STACEY: To a degree. Because it’s very much, like The Walking Dead especially, what really drives you forward is this feeling of “Oh my god, did I make the right choice? No. Oh my god I have to live with it.” Whereas this one you see the different outcomes and there’s still a sense of doubt. She’ll voice something like “Oh, well maybe I should rewind time and do this instead,” and if you do the other one it’s like “Well I’m glad I did this now but this could come back to bite me, maybe I should rewind time and go do this.”

JAYLEE: There are only two options, we can only rewind so much!

STACEY: Yes, there is this sense that this could come back but you no longer had the tension of the timed conversations and anything you did you could go back and kind of fix it.

JAYLEE: Yeah.

STACEY: Which, some of the ways they implemented that seemed kind of interesting but I don’t know how much detail we want to go into now but for example with the pregnancy test.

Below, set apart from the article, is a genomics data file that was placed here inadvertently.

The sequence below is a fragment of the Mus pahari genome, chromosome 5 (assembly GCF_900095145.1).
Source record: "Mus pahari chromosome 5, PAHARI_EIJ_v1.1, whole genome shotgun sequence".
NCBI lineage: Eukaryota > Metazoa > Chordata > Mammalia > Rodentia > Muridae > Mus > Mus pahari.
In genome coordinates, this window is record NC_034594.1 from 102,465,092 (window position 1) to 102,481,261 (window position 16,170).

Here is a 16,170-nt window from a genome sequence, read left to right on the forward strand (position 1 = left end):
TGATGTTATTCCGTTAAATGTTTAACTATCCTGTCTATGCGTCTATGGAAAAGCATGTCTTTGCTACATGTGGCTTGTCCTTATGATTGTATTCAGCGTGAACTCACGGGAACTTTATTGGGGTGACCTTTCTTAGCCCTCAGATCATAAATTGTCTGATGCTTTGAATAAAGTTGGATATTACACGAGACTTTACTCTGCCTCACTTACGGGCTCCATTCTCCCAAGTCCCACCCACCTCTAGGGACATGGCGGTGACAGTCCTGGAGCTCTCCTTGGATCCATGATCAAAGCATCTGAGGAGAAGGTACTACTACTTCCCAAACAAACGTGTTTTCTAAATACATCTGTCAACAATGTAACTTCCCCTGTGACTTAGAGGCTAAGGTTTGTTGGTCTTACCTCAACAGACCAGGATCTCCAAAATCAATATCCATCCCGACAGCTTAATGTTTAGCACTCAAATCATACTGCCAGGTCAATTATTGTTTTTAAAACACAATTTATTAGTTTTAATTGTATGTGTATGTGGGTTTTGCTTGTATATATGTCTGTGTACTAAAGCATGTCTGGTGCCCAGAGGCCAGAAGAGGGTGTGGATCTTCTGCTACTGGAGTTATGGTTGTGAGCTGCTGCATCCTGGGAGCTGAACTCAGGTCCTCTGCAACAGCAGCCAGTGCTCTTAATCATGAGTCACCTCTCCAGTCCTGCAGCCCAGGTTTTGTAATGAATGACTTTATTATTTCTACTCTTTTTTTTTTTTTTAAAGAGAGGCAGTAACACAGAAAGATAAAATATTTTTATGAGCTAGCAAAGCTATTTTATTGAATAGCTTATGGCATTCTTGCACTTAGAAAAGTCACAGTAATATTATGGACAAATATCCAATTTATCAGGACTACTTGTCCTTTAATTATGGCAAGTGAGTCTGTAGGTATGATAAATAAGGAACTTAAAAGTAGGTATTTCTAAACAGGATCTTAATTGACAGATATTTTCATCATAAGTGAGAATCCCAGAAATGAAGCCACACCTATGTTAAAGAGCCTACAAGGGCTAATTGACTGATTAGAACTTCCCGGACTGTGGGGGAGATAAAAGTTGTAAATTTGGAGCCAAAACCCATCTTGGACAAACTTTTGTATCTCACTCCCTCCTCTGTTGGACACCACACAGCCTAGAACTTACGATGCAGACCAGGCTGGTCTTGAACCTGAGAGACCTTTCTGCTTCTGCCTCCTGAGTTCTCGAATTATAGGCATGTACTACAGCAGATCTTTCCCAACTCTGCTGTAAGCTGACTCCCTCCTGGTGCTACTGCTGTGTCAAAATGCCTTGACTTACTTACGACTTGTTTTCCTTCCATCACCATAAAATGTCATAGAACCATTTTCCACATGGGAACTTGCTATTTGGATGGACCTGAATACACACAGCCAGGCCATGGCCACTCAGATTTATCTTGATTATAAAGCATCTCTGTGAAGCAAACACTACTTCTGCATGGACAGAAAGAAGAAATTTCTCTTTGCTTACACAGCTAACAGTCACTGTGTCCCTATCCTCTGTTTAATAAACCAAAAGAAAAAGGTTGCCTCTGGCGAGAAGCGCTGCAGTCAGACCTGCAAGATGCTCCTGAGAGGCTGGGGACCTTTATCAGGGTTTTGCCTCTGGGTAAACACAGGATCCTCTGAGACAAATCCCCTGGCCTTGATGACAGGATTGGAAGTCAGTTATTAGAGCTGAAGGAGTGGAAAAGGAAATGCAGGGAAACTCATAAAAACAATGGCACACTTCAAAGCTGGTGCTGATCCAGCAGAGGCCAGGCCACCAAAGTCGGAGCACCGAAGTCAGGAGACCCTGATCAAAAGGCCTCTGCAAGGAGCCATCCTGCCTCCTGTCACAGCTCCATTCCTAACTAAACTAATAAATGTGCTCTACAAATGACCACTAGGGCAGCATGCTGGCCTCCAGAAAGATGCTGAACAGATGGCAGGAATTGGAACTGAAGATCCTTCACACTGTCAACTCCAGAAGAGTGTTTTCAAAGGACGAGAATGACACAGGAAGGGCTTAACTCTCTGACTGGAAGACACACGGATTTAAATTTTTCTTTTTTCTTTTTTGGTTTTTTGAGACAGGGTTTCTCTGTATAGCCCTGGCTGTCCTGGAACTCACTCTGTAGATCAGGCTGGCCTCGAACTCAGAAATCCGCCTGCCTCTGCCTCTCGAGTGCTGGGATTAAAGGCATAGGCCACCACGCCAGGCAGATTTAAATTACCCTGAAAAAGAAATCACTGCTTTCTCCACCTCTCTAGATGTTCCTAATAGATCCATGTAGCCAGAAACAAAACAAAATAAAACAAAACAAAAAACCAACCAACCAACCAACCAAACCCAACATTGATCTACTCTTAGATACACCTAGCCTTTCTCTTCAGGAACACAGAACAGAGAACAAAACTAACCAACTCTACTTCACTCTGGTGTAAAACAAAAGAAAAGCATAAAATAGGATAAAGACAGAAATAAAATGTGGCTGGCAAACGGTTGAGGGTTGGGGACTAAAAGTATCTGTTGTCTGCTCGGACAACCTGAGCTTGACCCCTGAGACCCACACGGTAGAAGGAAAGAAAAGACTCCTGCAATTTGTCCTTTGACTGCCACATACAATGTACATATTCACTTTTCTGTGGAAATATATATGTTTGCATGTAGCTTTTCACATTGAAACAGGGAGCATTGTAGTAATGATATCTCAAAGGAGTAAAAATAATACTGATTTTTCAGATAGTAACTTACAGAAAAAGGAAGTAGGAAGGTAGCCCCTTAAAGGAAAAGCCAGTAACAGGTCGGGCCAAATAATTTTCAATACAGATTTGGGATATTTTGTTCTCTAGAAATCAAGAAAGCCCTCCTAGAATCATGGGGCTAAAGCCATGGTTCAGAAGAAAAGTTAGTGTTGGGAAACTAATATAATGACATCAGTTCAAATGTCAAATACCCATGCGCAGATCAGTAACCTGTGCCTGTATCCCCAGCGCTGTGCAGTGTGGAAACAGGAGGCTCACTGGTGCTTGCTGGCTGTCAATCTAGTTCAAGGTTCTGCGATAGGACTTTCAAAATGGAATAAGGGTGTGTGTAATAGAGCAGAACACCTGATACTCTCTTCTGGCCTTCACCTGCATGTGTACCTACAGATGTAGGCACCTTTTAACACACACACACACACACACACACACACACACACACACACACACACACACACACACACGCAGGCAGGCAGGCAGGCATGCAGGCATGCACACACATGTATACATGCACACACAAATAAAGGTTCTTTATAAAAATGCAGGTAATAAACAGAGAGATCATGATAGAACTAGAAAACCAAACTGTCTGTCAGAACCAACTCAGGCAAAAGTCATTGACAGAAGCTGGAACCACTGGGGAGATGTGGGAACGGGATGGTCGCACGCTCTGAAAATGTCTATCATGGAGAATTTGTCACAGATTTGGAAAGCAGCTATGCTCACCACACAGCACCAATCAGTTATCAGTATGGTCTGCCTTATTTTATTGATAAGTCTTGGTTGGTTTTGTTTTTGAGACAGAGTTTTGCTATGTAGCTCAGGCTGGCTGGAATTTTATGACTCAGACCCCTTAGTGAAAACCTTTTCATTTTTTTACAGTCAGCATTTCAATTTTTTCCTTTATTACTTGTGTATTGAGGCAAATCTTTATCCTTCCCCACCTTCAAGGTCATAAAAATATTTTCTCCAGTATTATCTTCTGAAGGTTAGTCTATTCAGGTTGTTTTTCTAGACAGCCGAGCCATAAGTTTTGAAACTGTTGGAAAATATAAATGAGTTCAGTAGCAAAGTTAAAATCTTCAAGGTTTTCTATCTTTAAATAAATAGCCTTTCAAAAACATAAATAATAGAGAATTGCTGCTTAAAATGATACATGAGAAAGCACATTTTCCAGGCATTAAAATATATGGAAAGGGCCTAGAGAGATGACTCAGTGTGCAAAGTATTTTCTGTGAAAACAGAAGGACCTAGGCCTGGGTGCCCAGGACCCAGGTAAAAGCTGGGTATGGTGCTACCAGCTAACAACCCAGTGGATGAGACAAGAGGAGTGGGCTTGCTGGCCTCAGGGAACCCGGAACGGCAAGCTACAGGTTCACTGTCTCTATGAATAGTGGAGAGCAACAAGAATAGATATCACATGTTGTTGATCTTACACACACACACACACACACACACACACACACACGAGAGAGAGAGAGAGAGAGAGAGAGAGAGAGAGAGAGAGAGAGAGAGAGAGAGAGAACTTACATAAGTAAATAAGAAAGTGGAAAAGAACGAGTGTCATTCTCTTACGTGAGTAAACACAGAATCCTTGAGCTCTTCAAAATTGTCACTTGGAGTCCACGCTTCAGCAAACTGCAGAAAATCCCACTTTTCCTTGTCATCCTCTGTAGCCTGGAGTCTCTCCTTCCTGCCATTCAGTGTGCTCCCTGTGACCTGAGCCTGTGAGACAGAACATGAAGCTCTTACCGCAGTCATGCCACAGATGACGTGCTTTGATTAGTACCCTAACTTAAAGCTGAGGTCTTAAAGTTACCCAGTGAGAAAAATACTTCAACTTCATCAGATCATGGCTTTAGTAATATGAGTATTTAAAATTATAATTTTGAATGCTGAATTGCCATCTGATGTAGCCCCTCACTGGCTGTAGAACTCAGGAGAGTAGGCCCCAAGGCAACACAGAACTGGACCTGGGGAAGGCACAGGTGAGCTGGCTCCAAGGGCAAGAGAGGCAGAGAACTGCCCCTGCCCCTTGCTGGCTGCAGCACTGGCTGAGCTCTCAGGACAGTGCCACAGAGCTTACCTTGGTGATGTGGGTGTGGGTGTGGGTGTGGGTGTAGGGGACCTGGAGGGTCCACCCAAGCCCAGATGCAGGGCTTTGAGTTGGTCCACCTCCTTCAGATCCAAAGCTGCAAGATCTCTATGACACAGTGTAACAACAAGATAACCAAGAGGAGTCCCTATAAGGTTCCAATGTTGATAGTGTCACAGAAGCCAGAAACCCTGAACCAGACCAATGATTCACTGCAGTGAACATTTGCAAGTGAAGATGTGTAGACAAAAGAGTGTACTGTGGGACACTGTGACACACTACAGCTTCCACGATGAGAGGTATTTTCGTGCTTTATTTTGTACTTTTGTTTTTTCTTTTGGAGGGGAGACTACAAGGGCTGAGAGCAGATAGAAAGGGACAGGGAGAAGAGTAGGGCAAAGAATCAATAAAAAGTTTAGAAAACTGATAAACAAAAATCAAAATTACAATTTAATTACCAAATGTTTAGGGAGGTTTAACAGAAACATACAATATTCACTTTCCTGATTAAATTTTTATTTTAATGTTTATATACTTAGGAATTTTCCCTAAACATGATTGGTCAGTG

JAYLEE: Mhmm.

STACEY: I’m looking at your choices right now and you did not touch Dana’s pregnancy test. Did you not get any dialogue about her pregnancy, then?

JAYLEE: I did touch Dana’s pregnancy test, but then I rewound.

STACEY: That’s what I did. I was wondering if that’s what that meant. Okay. Because that was another thing it felt kind of– that also made me wonder if that’s going to come back because it felt kind of morally…

JAYLEE: Dubious?

STACEY: Right. That you could kind of enter this personal space where they didn’t really want you, rewind time, then use that knowledge to come in and kind of get on their good side.

JAYLEE: Mhmm.

STACEY: Even though in that case I think its ultimately to service this girl and to help her out, it still felt a little bit duplicitous maybe in the way you were approaching it.

JAYLEE: Mhmm.

STACEY: So I’m kind of interested to see if that comes back.